Those who are unfamiliar with Starkweather's history might be tempted to compare the Philadelphians to Converge, Mastodon, the Red Chord, the Dillinger Escape Plan, Killswitch Engage, Losa, the Black Dahlia Murder, Coalesce, Strapping Young Lad, or other head-kicking agitators who emerged in the '90s or 2000s. All of those comparisons are valid (some more valid than others), but it is important to know that Starkweather have been around longer than any of the abovementioned bands and have influenced some of them (either directly or indirectly). The Philadelphia-based metalcore/alternative metal/noise rock unit has been providing vicious sensory assaults since 1990, and they show no signs of mellowing with time on their third full-length album, Croatoan (which was recorded around 2002 but wasn't officially released on CD in the United States until 2006, although Hypertension Records released an LP-only version in Europe in 2005). Croatoan is by no means an easy listen; Starkweather's material is dissonant, jagged, angular, and discordant as well as abrasive, noisy, violent, claustrophobic, and dense. Some of the most intense metal and hardcore albums have a groove, but Croatoan doesn't just groove, it assaults and confronts from many different directions. A Starkweather tune never follows a traditional verse-chorus-verse structure; these Philadelphians love to zig and zag all over the place, constantly pulling the rug out from under the battered listener. But that is not to say that Croatoan is incoherent or directionless; there is a method to Starkweather's madness, and the East Coast tormentors know exactly what they are doing. Croatoan offers the occasional melodic passage (melodic in a totally dark way), but most of the time, this release thrives on pure, unmitigated harshness, and despite those melodic passages, Croatoan is an exhausting listen. Starkweather are, at times, a little too self-indulgent for their own good. But more often than not, they command attention. At least if you have a taste for extreme sensory assault. Albums as harsh as Croatoan are not everyone's cup of tea, but those who are brave enough to go along for the ride will find a lot of intrigue in Starkweather's painful, tormented universe.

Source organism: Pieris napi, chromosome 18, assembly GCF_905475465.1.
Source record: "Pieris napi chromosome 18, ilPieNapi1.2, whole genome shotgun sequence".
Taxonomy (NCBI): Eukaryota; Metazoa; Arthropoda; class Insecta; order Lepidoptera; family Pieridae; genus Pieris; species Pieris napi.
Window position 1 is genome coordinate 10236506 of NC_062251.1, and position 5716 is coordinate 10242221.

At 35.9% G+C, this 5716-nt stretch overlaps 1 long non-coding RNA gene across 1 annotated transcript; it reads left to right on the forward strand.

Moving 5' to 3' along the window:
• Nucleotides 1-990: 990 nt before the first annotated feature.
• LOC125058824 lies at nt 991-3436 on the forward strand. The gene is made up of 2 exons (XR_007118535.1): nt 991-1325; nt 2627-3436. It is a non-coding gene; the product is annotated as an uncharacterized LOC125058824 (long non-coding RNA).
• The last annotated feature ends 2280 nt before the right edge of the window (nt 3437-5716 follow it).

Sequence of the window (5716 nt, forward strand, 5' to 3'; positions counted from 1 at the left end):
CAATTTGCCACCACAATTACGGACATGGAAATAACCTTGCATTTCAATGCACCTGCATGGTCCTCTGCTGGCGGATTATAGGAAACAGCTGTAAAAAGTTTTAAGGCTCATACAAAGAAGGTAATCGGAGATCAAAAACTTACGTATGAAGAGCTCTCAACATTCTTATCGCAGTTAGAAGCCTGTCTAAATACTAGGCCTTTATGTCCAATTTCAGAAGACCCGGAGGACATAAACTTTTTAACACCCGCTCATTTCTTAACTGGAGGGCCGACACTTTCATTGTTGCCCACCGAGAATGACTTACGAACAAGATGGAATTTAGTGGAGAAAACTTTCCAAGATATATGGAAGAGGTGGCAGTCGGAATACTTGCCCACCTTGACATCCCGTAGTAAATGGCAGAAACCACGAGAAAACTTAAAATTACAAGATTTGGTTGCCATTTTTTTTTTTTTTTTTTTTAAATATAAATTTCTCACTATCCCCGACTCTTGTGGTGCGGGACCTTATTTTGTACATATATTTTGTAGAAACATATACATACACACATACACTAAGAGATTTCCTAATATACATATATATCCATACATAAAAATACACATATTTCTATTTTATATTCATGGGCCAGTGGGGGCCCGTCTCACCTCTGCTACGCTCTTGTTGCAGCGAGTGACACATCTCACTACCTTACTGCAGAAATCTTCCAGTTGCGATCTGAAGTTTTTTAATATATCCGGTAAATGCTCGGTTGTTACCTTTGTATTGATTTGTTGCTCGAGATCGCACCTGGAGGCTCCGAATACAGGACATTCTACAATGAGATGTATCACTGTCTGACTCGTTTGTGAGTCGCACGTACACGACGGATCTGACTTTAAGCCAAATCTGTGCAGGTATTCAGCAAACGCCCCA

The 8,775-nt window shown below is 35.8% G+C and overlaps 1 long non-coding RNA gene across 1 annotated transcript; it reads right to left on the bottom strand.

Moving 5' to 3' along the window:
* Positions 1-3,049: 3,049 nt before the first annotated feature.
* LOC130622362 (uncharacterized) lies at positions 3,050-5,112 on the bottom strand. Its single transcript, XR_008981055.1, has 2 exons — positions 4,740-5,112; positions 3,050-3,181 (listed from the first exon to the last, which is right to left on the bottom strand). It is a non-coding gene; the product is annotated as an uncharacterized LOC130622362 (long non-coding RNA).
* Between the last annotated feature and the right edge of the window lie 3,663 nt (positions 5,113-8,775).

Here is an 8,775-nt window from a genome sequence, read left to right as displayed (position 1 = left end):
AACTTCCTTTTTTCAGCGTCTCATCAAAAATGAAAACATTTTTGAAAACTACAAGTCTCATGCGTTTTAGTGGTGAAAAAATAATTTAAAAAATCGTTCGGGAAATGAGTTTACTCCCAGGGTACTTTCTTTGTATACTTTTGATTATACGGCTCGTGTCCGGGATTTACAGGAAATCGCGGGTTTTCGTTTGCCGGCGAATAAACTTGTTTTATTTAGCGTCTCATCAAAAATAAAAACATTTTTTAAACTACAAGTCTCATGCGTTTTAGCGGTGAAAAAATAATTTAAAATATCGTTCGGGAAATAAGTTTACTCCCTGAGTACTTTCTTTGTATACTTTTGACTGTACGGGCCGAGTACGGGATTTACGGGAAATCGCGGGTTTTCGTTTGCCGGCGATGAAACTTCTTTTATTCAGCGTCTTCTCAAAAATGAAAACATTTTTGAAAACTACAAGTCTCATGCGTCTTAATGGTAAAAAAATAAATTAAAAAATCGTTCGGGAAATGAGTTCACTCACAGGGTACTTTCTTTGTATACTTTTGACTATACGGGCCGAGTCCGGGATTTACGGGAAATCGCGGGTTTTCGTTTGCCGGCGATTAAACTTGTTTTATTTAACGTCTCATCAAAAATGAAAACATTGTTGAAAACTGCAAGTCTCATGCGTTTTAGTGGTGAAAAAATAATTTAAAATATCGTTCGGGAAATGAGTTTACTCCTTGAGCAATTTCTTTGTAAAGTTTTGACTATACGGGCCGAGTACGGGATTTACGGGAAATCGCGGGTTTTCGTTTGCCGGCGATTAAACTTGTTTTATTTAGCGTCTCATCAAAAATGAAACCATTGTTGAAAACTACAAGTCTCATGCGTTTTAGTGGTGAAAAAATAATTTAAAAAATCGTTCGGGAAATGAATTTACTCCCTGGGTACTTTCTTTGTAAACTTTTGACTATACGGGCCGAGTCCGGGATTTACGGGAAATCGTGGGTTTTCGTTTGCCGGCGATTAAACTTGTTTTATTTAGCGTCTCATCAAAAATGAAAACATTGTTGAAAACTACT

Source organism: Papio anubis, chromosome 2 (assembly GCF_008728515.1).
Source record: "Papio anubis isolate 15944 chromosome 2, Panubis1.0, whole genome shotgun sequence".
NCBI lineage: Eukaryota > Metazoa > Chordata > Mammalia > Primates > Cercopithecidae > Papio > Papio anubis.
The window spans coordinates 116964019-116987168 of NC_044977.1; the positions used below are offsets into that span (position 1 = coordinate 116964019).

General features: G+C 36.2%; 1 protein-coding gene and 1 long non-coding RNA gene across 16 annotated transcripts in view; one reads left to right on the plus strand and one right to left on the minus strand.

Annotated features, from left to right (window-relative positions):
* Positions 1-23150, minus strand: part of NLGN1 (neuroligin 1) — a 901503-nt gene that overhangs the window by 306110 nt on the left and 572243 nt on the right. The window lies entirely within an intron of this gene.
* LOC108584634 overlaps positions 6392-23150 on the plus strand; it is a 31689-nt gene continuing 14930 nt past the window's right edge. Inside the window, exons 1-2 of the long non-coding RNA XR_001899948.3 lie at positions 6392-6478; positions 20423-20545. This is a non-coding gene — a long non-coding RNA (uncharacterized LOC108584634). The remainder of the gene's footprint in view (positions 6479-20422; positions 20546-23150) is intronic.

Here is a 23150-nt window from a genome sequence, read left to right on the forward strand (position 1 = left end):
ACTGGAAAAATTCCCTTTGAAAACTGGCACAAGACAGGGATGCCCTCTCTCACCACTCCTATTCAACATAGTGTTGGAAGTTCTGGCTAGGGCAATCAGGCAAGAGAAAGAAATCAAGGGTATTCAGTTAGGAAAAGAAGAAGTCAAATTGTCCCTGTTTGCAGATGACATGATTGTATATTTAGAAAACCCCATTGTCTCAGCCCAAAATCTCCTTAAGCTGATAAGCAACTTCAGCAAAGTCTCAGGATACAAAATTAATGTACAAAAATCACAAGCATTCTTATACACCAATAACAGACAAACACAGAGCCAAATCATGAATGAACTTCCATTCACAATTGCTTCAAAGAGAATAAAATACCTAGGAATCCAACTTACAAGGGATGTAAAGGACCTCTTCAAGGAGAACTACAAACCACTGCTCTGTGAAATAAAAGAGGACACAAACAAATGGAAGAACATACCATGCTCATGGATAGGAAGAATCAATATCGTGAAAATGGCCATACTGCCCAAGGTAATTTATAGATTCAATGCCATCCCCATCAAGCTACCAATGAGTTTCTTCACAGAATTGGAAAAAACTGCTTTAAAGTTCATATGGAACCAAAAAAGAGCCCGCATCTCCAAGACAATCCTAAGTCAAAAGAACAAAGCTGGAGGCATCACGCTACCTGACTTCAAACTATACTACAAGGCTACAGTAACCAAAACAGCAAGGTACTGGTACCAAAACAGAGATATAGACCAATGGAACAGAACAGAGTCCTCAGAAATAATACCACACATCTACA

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AllMusic Review by Alex Henderson